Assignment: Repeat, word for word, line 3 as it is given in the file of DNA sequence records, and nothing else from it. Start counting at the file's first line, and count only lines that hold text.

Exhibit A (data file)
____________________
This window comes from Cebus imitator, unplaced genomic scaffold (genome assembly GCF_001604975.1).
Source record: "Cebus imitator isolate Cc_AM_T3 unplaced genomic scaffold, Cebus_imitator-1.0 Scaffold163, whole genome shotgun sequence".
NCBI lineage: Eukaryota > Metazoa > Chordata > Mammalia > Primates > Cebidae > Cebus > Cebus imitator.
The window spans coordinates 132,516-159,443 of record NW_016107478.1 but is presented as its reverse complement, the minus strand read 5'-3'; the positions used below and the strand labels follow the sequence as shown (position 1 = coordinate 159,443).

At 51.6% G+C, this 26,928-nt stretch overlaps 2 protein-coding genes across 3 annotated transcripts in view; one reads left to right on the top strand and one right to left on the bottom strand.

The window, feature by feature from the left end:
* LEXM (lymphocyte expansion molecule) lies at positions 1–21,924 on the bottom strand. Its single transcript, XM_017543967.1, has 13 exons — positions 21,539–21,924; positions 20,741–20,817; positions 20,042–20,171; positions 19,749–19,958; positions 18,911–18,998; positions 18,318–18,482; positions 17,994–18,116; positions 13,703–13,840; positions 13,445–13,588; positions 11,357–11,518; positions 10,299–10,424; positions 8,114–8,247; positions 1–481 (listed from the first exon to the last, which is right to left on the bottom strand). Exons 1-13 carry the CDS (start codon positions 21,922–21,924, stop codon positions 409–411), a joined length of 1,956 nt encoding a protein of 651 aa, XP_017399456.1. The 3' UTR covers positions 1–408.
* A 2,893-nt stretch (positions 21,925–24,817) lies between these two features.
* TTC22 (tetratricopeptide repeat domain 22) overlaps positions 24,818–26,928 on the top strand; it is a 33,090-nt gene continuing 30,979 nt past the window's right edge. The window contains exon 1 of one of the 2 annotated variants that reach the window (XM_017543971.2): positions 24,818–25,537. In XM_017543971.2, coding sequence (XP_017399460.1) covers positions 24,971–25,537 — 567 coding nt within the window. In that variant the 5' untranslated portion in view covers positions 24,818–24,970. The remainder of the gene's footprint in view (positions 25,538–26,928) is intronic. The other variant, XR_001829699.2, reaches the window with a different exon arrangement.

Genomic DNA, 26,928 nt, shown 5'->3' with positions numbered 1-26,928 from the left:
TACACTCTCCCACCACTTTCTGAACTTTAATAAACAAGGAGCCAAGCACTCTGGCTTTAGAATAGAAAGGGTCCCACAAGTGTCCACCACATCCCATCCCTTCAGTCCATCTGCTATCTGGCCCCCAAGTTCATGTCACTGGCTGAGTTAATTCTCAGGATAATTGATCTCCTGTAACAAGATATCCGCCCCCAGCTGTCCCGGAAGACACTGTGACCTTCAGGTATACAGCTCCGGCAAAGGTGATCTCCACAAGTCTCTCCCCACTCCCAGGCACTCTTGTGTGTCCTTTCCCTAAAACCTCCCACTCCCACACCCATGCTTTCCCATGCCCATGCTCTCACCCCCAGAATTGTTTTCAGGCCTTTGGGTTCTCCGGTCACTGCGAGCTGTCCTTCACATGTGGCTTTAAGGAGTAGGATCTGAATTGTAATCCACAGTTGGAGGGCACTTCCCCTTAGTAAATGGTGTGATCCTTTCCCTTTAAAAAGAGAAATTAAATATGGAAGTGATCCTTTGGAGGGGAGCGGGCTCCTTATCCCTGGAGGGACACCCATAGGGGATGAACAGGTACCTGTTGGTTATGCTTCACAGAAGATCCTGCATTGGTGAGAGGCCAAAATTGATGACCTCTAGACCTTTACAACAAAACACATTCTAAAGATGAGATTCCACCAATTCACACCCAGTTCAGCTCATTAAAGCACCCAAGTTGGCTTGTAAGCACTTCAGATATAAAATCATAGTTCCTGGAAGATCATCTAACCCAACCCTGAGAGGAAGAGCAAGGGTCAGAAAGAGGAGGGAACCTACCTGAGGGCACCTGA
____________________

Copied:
NCBI lineage: Eukaryota > Metazoa > Chordata > Mammalia > Primates > Cebidae > Cebus > Cebus imitator.